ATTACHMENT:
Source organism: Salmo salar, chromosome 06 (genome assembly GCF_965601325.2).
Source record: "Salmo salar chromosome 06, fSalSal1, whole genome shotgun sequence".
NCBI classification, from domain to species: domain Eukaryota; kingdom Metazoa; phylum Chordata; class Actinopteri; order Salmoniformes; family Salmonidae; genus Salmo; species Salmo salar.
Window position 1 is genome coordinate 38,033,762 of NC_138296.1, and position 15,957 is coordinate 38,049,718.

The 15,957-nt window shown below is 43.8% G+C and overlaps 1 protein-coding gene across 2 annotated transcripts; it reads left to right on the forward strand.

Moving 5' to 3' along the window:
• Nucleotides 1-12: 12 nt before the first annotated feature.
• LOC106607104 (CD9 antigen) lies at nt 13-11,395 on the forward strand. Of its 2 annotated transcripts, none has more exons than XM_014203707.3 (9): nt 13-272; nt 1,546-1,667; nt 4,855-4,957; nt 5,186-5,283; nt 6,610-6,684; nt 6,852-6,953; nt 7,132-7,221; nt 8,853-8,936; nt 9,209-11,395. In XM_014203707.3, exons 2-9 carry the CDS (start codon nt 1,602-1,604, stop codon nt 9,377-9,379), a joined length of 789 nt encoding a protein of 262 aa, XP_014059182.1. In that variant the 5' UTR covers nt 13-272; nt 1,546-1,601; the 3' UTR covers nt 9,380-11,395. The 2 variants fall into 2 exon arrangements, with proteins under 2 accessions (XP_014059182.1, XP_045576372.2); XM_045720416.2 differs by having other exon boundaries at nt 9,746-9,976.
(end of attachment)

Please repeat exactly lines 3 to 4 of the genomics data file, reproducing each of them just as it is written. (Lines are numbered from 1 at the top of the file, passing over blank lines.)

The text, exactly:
NCBI classification, from domain to species: domain Eukaryota; kingdom Metazoa; phylum Chordata; class Actinopteri; order Salmoniformes; family Salmonidae; genus Salmo; species Salmo salar.
Window position 1 is genome coordinate 38,033,762 of NC_138296.1, and position 15,957 is coordinate 38,049,718.